The Hog Wild World of Dan Fox

Whether he’s whipping up traditional pork dishes with innovative interpretations, tending to his heritage pigs on a farm in rural Wisconsin or opening the most high- profile new restaurant of the year, Dan Fox has mastered the art of old-meets-new

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Elaborate as this broken down lobster and rabbit dish is, it contains surprisingly few ingredients, thanks to Fox’s preferred technique of using whole animals. Market vegetables and fingerling potatoes round out the unique offering. 


After a couple years at Spring, Fox got married and moved up to Madison, landing here in 2005. He applied to the usual suspects: Harvest, L’Etoile, the Concourse, the Edgewater Hotel and the Madison Club. When the latter offered him the role of lead line cook, Fox admits he did not foresee the success he would eventually have there, but it weighed in as his best option in terms of upward mobility and creative autonomy.

His marriage didn’t last, but his sense of place in Madison did. He stayed on at the Madison Club, landing the promotion to executive chef when his predecessor left less than a year after Fox started. He was just twenty-six years old.

“I think we did a lot of great work at the Madison Club. I was very happy with a lot of things that came out of the creative side of different dishes,” Fox says.

While at the club, Fox’s passion for scratch cooking and local sourcing grew. He and his chef de cuisine Jason Veal—who now assists Fox with farming and running both Heritage Tavern and his side ventures—created a bread baking and charcuterie program, and elevated the club’s status as a culinary destination.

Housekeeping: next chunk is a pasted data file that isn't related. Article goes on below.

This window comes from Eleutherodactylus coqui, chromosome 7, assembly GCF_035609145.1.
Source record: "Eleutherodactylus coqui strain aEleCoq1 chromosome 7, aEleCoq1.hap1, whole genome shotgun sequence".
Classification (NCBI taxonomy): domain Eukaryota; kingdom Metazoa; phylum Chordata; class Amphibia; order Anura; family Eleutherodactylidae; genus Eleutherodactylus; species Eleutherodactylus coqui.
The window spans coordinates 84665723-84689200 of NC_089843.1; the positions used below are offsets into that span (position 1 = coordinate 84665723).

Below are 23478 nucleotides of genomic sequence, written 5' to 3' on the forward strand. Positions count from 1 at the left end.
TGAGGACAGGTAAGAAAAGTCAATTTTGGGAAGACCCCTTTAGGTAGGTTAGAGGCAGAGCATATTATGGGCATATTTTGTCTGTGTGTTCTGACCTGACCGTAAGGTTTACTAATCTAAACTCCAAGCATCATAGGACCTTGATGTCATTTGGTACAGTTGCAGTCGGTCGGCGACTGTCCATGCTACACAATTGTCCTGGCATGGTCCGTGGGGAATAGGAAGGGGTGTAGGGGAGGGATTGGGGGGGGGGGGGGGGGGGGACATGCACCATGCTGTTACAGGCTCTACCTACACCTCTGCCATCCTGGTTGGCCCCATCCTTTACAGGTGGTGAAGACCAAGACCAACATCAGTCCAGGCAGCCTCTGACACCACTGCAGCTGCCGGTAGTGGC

“We became known for our excellent and inventive food,” says Mary Gaffney-Ward, the general manager of the Madison Club who worked with Fox throughout his tenure there. “Our dining usage definitely increased. We became more involved with the community. Overall, it just really helped with the reputation of the club. His food quality was excellent. He was good with people; the members really enjoyed him.”

The Madison Club was also Fox’s first connection to many of the farmers and producers that would later play a large role in his own foray into agriculture. Fox and Veal teamed up with a few other partners in 2009 to raise livestock and grow produce on Fountain Prairie Farm in Fall River, near Columbus, specifically for the Madison Club. It was around that time, too, that Fox took an interest in raising his own heritage pigs. In addition to the Priskes of Fountain Prairie, Fox teamed up with Micah Nichols of Cress Springs farm in Blue Mounds, and it was on those two farms that Fox really started to dig pork.

As his time at the Madison Club wore on, Fox realized that he wanted more freedom to pursue his other interests, namely the heritage pig farming and opening his own place where he could be a bit more experimental. The members-only nature of the club meant that part of the gig was to prepare dishes that had a broader appeal.

“But I have to say they really did give me a lot of creative freedom, more than I ever expected.”

So Fox decided to make his move last November. His departure was understood, even expected, by his co-workers, including Gaffney-Ward. “I knew he wouldn’t stay there forever. I could tell he would want to open his own place,” she says.

But not before putting his mark on the club.

“The club changed quite a bit under his influence,” says Andrew Wilson, who took over as executive chef after Fox left. “He really did a lot for this place—making it more dynamic, more modern.”

With more time to dedicate elsewhere, Fox’s heritage pig farming became an even greater presence in his life. In the earlier half of 2013, he was spending a few hours just about every day on one of the three farms where he keeps his pigs. His pig-rearing had already turned into a business of its own, and he now sells whole animals to Osteria Papavero, a Pig in a Fur Coat, Brasserie V, the Madison Club, Milwaukee’s Buckley’s and Wolf Peach and Chicago’s Sixteen, among others.

But not many people understood the heritage breed thing, especially not back in 2009 when he started. So Fox did what he does best—he got creative, putting on old-school, Wisconsin-style meat raffles and launching his hallmark event, SloPig, in 2011. 

Jon Rosnou, Grant Hurless, Dan Fox, Jason Veal and Amy Lukken of Heritage Tavern